Home News Local News SCHOOLS GET BUDGET BLUES
SCHOOLS GET BUDGET BLUES
By Dick Mason
Observer Staff Writer
The La Grande School District must trim $212,000 from its 2002-2003 budget.
The reason? The Legislature's failure to override Gov. John Kitzhaber's veto of a $50 million cigarette tax bond school-funding bill during the latest special
La Grande Superintendent Jay Rowell believes the district can do the trimming without making staff cuts. Rowell said cuts will made in areas such as plant operations, staff development and textbook purchases.
"There is a good chance that we will not have to cut staff,'' Rowell said.
House Bill 4056 would have provided $50 million immediately to Oregon schools through the sale of bonds that would be paid off over six years with cigarette tax revenue.
The Enterprise School District will also be hit significantly by the Legislature's failure to override the veto. Superintendent Brad Royse said the district will lose $46,000 from its 2002-2003 budget. Royse believes that the loss of the money will not force the school district to make additional layoffs. Enterprise has cut 16 teaching positions over the past two years because of budget problems.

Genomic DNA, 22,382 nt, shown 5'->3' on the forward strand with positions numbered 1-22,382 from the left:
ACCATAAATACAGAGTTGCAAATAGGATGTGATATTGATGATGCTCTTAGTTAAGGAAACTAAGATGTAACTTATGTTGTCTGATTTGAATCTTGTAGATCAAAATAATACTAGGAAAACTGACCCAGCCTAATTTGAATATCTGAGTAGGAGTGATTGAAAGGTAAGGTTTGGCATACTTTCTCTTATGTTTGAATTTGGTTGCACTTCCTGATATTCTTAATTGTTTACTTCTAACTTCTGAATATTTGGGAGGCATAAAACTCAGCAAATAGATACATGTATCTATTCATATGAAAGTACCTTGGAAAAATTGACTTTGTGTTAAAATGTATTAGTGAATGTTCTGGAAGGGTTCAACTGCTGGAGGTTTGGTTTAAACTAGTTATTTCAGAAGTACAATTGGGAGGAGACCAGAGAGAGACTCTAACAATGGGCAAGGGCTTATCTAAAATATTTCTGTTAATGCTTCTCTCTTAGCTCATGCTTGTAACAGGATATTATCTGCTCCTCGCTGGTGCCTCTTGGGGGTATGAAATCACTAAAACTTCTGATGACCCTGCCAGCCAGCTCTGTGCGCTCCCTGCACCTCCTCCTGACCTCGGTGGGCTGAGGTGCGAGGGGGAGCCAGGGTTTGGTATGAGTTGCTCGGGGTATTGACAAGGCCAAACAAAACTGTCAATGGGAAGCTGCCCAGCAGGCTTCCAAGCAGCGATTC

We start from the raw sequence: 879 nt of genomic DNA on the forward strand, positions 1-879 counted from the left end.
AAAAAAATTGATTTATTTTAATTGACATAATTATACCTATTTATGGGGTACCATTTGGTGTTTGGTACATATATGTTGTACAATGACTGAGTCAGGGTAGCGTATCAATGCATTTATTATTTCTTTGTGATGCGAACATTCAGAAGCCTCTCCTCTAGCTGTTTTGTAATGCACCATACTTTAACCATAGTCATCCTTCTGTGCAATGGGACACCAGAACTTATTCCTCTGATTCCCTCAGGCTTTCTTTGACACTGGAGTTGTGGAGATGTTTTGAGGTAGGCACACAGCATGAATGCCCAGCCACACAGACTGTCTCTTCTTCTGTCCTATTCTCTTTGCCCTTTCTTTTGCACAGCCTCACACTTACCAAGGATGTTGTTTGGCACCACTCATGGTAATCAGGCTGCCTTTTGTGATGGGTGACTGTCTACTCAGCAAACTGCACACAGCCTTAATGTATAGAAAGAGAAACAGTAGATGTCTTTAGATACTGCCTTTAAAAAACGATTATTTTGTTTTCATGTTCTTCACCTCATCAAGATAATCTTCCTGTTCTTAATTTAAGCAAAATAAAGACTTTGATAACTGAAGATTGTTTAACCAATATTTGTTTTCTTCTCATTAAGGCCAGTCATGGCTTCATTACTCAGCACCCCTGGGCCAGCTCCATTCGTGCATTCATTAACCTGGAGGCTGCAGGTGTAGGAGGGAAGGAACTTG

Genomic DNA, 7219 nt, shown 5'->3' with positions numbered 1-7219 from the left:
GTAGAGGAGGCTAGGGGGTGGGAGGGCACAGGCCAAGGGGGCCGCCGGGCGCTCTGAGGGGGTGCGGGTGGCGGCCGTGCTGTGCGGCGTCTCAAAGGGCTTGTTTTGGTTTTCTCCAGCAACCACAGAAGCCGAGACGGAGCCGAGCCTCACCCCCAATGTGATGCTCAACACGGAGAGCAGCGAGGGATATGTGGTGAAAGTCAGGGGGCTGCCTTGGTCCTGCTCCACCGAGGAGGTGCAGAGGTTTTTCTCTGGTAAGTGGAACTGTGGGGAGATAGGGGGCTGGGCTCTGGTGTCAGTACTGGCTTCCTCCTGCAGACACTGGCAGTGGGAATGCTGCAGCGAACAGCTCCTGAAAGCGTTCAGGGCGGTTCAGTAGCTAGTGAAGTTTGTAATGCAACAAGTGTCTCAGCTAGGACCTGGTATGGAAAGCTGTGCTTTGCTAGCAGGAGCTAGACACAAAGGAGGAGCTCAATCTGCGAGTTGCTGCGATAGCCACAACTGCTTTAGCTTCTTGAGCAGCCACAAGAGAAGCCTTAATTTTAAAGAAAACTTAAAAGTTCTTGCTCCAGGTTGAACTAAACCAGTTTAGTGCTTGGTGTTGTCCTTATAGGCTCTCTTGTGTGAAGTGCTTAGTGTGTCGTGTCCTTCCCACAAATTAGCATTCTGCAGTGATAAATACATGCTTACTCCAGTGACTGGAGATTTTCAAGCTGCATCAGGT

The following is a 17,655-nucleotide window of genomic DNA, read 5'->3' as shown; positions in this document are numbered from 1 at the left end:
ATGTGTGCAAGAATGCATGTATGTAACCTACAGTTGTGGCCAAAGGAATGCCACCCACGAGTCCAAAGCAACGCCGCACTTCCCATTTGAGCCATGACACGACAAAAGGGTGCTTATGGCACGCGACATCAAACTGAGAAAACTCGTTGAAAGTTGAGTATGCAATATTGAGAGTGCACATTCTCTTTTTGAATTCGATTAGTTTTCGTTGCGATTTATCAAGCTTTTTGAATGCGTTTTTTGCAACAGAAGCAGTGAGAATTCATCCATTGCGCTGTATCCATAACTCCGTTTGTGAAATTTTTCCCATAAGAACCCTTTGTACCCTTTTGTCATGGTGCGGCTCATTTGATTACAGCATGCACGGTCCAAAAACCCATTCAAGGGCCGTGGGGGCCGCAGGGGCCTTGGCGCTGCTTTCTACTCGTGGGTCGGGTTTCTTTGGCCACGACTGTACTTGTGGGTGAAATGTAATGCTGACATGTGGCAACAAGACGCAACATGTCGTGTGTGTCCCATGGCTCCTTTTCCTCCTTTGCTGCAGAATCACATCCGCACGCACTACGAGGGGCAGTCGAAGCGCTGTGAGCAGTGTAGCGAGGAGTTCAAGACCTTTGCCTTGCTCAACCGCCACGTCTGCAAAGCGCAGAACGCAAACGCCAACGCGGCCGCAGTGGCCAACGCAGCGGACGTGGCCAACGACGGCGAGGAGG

The Enterprise superintendent said that in June the district made $83,000 in cuts partially in anticipation of the possibility that the cigarette tax bond bill would be vetoed. These reductions did not involve teacher layoffs.
The Imbler School District, meanwhile, must trim at least $33,000 from its 2002-2003 budget because HB 4056 was not overridden. Superintendent Larry Glaze said the failure to override the veto could have further-reaching implications than many people realize.
Glaze said the bill had a provision that would have helped schools significantly in the event that the state's revenue falls short of projections. This would have loomed large in light of reports that the state's September revenue forecast for the 2001-2003 biennium may be $300 million short of projections.
The Joseph School District will also have to make budget reductions because of the failure to override the cigarette tax bond veto. Superintendent Rich Graham said, though, that the district can absorb the reduction without making staff cuts.
The Wallowa, Elgin, Cove, Union and North Powder school districts will also all lose money. However, they will not have to reduce their 2002-2003 budgets because these districts did not put any of the funds the cigarette tax bond bill would have provided into their 2002-2003 budgets.